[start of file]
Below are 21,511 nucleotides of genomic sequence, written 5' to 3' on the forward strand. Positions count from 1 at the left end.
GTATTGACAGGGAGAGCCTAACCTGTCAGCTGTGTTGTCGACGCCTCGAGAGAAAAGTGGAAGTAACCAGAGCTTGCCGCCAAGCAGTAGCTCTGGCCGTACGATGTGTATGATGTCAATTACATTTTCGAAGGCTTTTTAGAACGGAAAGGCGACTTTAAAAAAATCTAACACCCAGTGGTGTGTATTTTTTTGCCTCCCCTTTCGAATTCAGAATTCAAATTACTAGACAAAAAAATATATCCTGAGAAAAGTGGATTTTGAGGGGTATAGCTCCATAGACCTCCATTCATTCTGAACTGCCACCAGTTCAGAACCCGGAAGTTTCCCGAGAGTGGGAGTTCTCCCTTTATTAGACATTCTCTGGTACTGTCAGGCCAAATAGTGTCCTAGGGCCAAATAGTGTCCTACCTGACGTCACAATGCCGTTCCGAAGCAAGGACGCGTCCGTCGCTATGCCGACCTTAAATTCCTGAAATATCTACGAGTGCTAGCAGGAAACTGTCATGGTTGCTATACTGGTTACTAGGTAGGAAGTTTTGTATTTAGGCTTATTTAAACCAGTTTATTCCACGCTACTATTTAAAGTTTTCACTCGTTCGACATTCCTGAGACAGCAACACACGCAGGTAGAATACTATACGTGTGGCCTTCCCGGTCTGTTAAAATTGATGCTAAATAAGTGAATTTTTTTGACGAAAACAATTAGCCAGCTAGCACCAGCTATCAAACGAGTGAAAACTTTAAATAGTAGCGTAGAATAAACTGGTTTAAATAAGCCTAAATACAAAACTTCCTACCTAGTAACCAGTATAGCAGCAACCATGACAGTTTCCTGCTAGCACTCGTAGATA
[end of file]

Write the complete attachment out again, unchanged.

Below are 21,511 nucleotides of genomic sequence, written 5' to 3' on the forward strand. Positions count from 1 at the left end.
GTATTGACAGGGAGAGCCTAACCTGTCAGCTGTGTTGTCGACGCCTCGAGAGAAAAGTGGAAGTAACCAGAGCTTGCCGCCAAGCAGTAGCTCTGGCCGTACGATGTGTATGATGTCAATTACATTTTCGAAGGCTTTTTAGAACGGAAAGGCGACTTTAAAAAAATCTAACACCCAGTGGTGTGTATTTTTTTGCCTCCCCTTTCGAATTCAGAATTCAAATTACTAGACAAAAAAATATATCCTGAGAAAAGTGGATTTTGAGGGGTATAGCTCCATAGACCTCCATTCATTCTGAACTGCCACCAGTTCAGAACCCGGAAGTTTCCCGAGAGTGGGAGTTCTCCCTTTATTAGACATTCTCTGGTACTGTCAGGCCAAATAGTGTCCTAGGGCCAAATAGTGTCCTACCTGACGTCACAATGCCGTTCCGAAGCAAGGACGCGTCCGTCGCTATGCCGACCTTAAATTCCTGAAATATCTACGAGTGCTAGCAGGAAACTGTCATGGTTGCTATACTGGTTACTAGGTAGGAAGTTTTGTATTTAGGCTTATTTAAACCAGTTTATTCCACGCTACTATTTAAAGTTTTCACTCGTTCGACATTCCTGAGACAGCAACACACGCAGGTAGAATACTATACGTGTGGCCTTCCCGGTCTGTTAAAATTGATGCTAAATAAGTGAATTTTTTTGACGAAAACAATTAGCCAGCTAGCACCAGCTATCAAACGAGTGAAAACTTTAAATAGTAGCGTAGAATAAACTGGTTTAAATAAGCCTAAATACAAAACTTCCTACCTAGTAACCAGTATAGCAGCAACCATGACAGTTTCCTGCTAGCACTCGTAGATA